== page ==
CITY, AS A WOOL GROWER, MUST DECIDE A PROBLEM.
Whether to Sell the Wool of the Prospect Park Flock or Exchange It for Live Stock.
SHEPHERD BROWER FIGURING.
He Is Going to Send Half the Flock to Forest Park When Warmer Weather Comes.
Whether to sell the wool that is clipped from the backs of the large flock of Southdowns in Prospect Park, when the sheep are Flock on Prospect Park's Long Meadowsheared early in May, or whether to effect an exchange of the many pounds of wool with some dealer for white peacocks, rare breeds of ducks and fowl, with a view of further beautifying the park land, is a question that Commissioner Brower is giving weighty consideration at the present time. For some years past the latter method has prevailed, the park receiving rare breeds of poultry and water fowl from some dealer in exchange for what wool was sheared from the flock of Southdowns. In this way much more in the way of consideration was received from the wool than if the wool had been sold at public auction.
Of late, however, the flock of sheep has grown so large-nearly a hundred in all-that Park Commissioner Brower is as yet undecided as to whether he will sell or exchange the wool this spring. As a general proposition, it may be said that the officials of neither Central nor Prospect Park like to dispose of the wool that comes from the sheep in their care at public auction. The reason is that the money derived from such sale must go into the sinking fund. If the wool were exchanged for some ornamental birds, such as peacocks, wild ducks and others of the feathered tribe, a better return is had from the wool and as a consequence the park is further beautified.
With the advent of warm weather, it is expected that the large flock of sheep at Prospect Park will be still further increased by the addition of some score or more of lambs. The lambs will he allowed to remain with the ewes for some time. When they reach the required size, so as to be able to roam the meadowland untrammeled by the fostering care of the mother ewes of the flock, then may some of them be sold.
A few years ago a few sheep and lambs were sold by the Department of Parks to a meat dealer in this borough. In exchange, he gave the park a choice lot of rare fowl, ducks, guinea hens and other species. Then for over a month he advertised that he had Prospect Park sheep on sale. His profits, it is said, were large. All of the sheep sold as such were not, however, Southdowns or from the Prospect Park flock, the buying public did not know the difference.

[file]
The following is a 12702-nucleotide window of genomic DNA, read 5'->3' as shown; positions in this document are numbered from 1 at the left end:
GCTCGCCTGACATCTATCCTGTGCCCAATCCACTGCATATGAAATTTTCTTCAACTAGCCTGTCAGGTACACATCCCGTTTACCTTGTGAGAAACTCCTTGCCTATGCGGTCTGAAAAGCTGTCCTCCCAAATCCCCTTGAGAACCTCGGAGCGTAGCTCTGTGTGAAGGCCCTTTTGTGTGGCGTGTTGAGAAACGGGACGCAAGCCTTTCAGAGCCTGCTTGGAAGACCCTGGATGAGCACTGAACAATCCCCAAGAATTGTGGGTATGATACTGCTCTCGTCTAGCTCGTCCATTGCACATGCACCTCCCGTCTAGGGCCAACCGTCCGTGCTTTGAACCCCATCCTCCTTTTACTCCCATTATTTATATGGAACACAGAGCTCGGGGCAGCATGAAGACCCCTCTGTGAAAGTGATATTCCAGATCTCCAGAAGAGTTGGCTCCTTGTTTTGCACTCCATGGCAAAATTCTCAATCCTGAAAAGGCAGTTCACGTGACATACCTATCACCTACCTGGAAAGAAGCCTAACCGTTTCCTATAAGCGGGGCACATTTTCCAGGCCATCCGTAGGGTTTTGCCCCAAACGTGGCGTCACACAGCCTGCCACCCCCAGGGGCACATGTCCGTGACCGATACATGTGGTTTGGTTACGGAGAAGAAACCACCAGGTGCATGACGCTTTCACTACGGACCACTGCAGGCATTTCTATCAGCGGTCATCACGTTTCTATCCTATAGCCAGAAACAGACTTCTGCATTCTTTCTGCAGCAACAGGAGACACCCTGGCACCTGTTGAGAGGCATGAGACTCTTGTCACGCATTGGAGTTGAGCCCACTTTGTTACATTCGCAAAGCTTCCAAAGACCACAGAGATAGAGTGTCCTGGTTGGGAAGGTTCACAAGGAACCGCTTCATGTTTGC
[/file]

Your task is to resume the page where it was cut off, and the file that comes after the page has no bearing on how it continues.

Park Commissioner Brower estimated roughly today that from seven to eight pounds of wool could be clipped from nearly every sheep in the flock. With 100 sheep to clip the aggregate weight of fleece secured from the flock would be in the neighborhood of something like 800 pounds. Domestic wool is selling at present in the open market from 24 to 26 cents per pound. The wool from the flock of Southdowns being of the best quality would, in all probability, bring the highest market price. Eight hundred pounds at 26 cents would bring the aggregate amount of proceeds from its sale up to $208.
This would not be all profit, however. There are no official sheep shearer on the pay rolls of the Brooklyn Department of Parks. A novice at hooking and shearing sheep would make poor work of the shearing. The sheep would look, when a novice had finished his work, as if someone had gone over them with a dull lawn mower. Hence, experienced sheep shearers have to be hired to shear the big flock. These men know their business and shear the Southdowns scientifically and in a short time. They are paid about $2 a day for their services.
After the flock of Southdowns have been sheared this spring, at least one-half of the flock will be sent out to Forest Park, where they will be allowed to browse in the grassy forest glades and will aid materially in thinning out the now heavy and almost impenetrable underbrush.
Park Commissioner Brower is thinking these days how best to improve the parks under his jurisdiction. He desires a white peacock and a white pea hen for Prospect Park and he thinks he is pretty sure of getting the two fowls this spring. The white peacocks are beautiful birds, the brilliant blue plumage of the ordinary peacocks showing a soft, creamy white when the birds spread out their fan shaped tails.
Yesterday Park Commissioner Brower and John De Wolf, the landscape gardener, went out to Highland Park, in the Twenty-sixth Ward. It was decided to begin improving the park just as soon as warm weather arrives. Much work is to be done there for benefit of Twenty-sixth Ward residents, who, for the most part, spend much time within the grounds. It is a popular recreation ground in that section of the borough.
On the brow of the hill in Highland Park, a rustic arbor will be built. On the path leading to the hilltop, there will be a number of rustic arbors and benches, built of red cedar. A monster flowerbed will be laid out where the road forks to the west and south of the reservoir a road branching off to the north and then to the west will be made. It will, according to Park Commissioner Brower, be a quaint and picturesque driveway when completed. Although no appropriation could be secured for the contemplated improvements in Highland Park, they will nevertheless be made this spring. The money to be paid for the work will be taken out of the maintenance fund. The roadways in the park will be sodded and graded at each side.
The Brooklyn Daily Eagle - March 25, 1901
Imagine how much money the department of parks could save on gas for lawnmowers, as well as, salaries for the operators. As an added bonus, there would be free fertilizer for urban gardens.